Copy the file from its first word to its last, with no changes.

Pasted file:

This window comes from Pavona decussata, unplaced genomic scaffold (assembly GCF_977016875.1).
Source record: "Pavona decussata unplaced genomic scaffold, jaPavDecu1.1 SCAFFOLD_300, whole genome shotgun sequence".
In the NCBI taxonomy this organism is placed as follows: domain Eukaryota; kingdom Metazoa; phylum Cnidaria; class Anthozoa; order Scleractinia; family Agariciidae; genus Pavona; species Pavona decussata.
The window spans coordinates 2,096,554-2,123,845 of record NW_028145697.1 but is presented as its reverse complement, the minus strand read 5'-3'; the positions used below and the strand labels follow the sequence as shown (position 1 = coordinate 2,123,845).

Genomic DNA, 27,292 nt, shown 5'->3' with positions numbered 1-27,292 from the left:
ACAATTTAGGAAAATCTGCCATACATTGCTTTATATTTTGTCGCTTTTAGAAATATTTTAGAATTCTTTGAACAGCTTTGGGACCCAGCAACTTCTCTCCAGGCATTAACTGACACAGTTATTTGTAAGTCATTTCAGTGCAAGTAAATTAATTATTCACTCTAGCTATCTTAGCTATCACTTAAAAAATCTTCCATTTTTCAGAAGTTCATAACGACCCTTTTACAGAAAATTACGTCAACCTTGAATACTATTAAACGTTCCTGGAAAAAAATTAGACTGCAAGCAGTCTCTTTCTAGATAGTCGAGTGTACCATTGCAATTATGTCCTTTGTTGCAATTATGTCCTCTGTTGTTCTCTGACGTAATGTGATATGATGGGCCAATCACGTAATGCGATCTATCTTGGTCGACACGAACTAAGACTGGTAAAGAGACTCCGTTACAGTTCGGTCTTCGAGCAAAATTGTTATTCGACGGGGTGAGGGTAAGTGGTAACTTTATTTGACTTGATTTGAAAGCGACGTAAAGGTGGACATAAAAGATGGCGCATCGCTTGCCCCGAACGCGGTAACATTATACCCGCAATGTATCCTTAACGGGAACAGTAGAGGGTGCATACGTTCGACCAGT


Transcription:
This window comes from Pavona decussata, unplaced genomic scaffold (assembly GCF_977016875.1).
Source record: "Pavona decussata unplaced genomic scaffold, jaPavDecu1.1 SCAFFOLD_300, whole genome shotgun sequence".
In the NCBI taxonomy this organism is placed as follows: domain Eukaryota; kingdom Metazoa; phylum Cnidaria; class Anthozoa; order Scleractinia; family Agariciidae; genus Pavona; species Pavona decussata.
The window spans coordinates 2,096,554-2,123,845 of record NW_028145697.1 but is presented as its reverse complement, the minus strand read 5'-3'; the positions used below and the strand labels follow the sequence as shown (position 1 = coordinate 2,123,845).

Genomic DNA, 27,292 nt, shown 5'->3' with positions numbered 1-27,292 from the left:
ACAATTTAGGAAAATCTGCCATACATTGCTTTATATTTTGTCGCTTTTAGAAATATTTTAGAATTCTTTGAACAGCTTTGGGACCCAGCAACTTCTCTCCAGGCATTAACTGACACAGTTATTTGTAAGTCATTTCAGTGCAAGTAAATTAATTATTCACTCTAGCTATCTTAGCTATCACTTAAAAAATCTTCCATTTTTCAGAAGTTCATAACGACCCTTTTACAGAAAATTACGTCAACCTTGAATACTATTAAACGTTCCTGGAAAAAAATTAGACTGCAAGCAGTCTCTTTCTAGATAGTCGAGTGTACCATTGCAATTATGTCCTTTGTTGCAATTATGTCCTCTGTTGTTCTCTGACGTAATGTGATATGATGGGCCAATCACGTAATGCGATCTATCTTGGTCGACACGAACTAAGACTGGTAAAGAGACTCCGTTACAGTTCGGTCTTCGAGCAAAATTGTTATTCGACGGGGTGAGGGTAAGTGGTAACTTTATTTGACTTGATTTGAAAGCGACGTAAAGGTGGACATAAAAGATGGCGCATCGCTTGCCCCGAACGCGGTAACATTATACCCGCAATGTATCCTTAACGGGAACAGTAGAGGGTGCATACGTTCGACCAGT